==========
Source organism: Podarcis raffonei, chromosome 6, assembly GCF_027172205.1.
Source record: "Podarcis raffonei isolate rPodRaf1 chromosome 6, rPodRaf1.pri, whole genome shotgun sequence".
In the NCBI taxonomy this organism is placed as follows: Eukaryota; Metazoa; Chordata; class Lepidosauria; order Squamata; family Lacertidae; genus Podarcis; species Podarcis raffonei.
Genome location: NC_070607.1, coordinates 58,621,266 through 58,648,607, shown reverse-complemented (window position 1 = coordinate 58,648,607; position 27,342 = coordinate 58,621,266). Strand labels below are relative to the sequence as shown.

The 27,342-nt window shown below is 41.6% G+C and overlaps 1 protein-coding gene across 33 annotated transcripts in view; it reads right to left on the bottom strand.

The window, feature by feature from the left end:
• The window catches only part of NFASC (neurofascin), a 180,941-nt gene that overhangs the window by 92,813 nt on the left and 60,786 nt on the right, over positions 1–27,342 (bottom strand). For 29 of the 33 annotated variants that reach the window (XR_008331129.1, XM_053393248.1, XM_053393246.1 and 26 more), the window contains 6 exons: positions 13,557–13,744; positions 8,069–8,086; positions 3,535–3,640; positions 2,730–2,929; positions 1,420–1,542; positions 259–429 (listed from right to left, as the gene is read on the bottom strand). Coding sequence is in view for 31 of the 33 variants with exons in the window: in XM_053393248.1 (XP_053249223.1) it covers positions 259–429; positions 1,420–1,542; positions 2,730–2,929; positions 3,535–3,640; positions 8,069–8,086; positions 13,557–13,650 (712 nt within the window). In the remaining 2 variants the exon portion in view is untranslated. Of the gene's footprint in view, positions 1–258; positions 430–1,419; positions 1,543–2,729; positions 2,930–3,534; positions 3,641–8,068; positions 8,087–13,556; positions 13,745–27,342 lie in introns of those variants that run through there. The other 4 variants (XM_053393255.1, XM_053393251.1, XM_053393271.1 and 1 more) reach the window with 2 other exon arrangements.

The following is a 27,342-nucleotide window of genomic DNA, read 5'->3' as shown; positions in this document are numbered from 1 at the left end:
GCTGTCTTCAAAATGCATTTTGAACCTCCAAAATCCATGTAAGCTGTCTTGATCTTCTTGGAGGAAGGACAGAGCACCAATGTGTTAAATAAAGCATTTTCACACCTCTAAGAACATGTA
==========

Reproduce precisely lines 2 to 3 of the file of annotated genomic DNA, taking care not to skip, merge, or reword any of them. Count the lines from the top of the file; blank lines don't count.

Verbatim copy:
Source record: "Podarcis raffonei isolate rPodRaf1 chromosome 6, rPodRaf1.pri, whole genome shotgun sequence".
In the NCBI taxonomy this organism is placed as follows: Eukaryota; Metazoa; Chordata; class Lepidosauria; order Squamata; family Lacertidae; genus Podarcis; species Podarcis raffonei.